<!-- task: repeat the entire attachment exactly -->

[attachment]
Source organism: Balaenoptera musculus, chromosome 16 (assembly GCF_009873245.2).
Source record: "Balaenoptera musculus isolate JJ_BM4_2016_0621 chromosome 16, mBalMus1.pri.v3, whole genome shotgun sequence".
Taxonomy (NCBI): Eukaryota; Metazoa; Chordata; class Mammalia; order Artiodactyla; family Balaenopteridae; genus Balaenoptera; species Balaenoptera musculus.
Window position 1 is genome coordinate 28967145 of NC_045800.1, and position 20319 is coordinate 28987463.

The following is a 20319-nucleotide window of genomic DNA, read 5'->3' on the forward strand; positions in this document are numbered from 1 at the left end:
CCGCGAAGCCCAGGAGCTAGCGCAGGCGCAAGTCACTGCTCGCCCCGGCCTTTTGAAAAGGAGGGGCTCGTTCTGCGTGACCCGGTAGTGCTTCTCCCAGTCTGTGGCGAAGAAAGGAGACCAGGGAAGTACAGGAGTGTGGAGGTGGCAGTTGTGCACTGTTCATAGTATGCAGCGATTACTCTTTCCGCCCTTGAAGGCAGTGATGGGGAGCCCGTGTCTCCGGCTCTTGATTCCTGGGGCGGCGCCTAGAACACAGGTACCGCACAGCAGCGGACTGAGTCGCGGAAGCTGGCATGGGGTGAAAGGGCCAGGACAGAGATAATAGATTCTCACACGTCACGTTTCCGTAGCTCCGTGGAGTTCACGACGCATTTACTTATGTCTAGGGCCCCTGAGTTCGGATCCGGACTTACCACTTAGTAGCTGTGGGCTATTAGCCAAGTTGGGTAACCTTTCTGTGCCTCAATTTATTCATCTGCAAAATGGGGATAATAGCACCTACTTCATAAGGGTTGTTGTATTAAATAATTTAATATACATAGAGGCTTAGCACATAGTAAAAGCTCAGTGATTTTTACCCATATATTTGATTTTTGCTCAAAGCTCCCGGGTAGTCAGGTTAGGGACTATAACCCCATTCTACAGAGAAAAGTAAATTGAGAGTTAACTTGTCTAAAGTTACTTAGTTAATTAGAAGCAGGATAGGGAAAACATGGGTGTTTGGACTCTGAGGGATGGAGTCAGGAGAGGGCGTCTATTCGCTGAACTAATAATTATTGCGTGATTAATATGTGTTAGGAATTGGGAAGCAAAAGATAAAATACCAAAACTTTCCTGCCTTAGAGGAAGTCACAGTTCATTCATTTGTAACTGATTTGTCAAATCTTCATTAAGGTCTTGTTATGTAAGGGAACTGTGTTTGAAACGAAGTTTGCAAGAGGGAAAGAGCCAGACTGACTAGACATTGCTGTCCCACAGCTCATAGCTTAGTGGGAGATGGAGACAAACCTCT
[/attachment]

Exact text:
Source organism: Balaenoptera musculus, chromosome 16 (assembly GCF_009873245.2).
Source record: "Balaenoptera musculus isolate JJ_BM4_2016_0621 chromosome 16, mBalMus1.pri.v3, whole genome shotgun sequence".
Taxonomy (NCBI): Eukaryota; Metazoa; Chordata; class Mammalia; order Artiodactyla; family Balaenopteridae; genus Balaenoptera; species Balaenoptera musculus.
Window position 1 is genome coordinate 28967145 of NC_045800.1, and position 20319 is coordinate 28987463.

The following is a 20319-nucleotide window of genomic DNA, read 5'->3' on the forward strand; positions in this document are numbered from 1 at the left end:
CCGCGAAGCCCAGGAGCTAGCGCAGGCGCAAGTCACTGCTCGCCCCGGCCTTTTGAAAAGGAGGGGCTCGTTCTGCGTGACCCGGTAGTGCTTCTCCCAGTCTGTGGCGAAGAAAGGAGACCAGGGAAGTACAGGAGTGTGGAGGTGGCAGTTGTGCACTGTTCATAGTATGCAGCGATTACTCTTTCCGCCCTTGAAGGCAGTGATGGGGAGCCCGTGTCTCCGGCTCTTGATTCCTGGGGCGGCGCCTAGAACACAGGTACCGCACAGCAGCGGACTGAGTCGCGGAAGCTGGCATGGGGTGAAAGGGCCAGGACAGAGATAATAGATTCTCACACGTCACGTTTCCGTAGCTCCGTGGAGTTCACGACGCATTTACTTATGTCTAGGGCCCCTGAGTTCGGATCCGGACTTACCACTTAGTAGCTGTGGGCTATTAGCCAAGTTGGGTAACCTTTCTGTGCCTCAATTTATTCATCTGCAAAATGGGGATAATAGCACCTACTTCATAAGGGTTGTTGTATTAAATAATTTAATATACATAGAGGCTTAGCACATAGTAAAAGCTCAGTGATTTTTACCCATATATTTGATTTTTGCTCAAAGCTCCCGGGTAGTCAGGTTAGGGACTATAACCCCATTCTACAGAGAAAAGTAAATTGAGAGTTAACTTGTCTAAAGTTACTTAGTTAATTAGAAGCAGGATAGGGAAAACATGGGTGTTTGGACTCTGAGGGATGGAGTCAGGAGAGGGCGTCTATTCGCTGAACTAATAATTATTGCGTGATTAATATGTGTTAGGAATTGGGAAGCAAAAGATAAAATACCAAAACTTTCCTGCCTTAGAGGAAGTCACAGTTCATTCATTTGTAACTGATTTGTCAAATCTTCATTAAGGTCTTGTTATGTAAGGGAACTGTGTTTGAAACGAAGTTTGCAAGAGGGAAAGAGCCAGACTGACTAGACATTGCTGTCCCACAGCTCATAGCTTAGTGGGAGATGGAGACAAACCTCT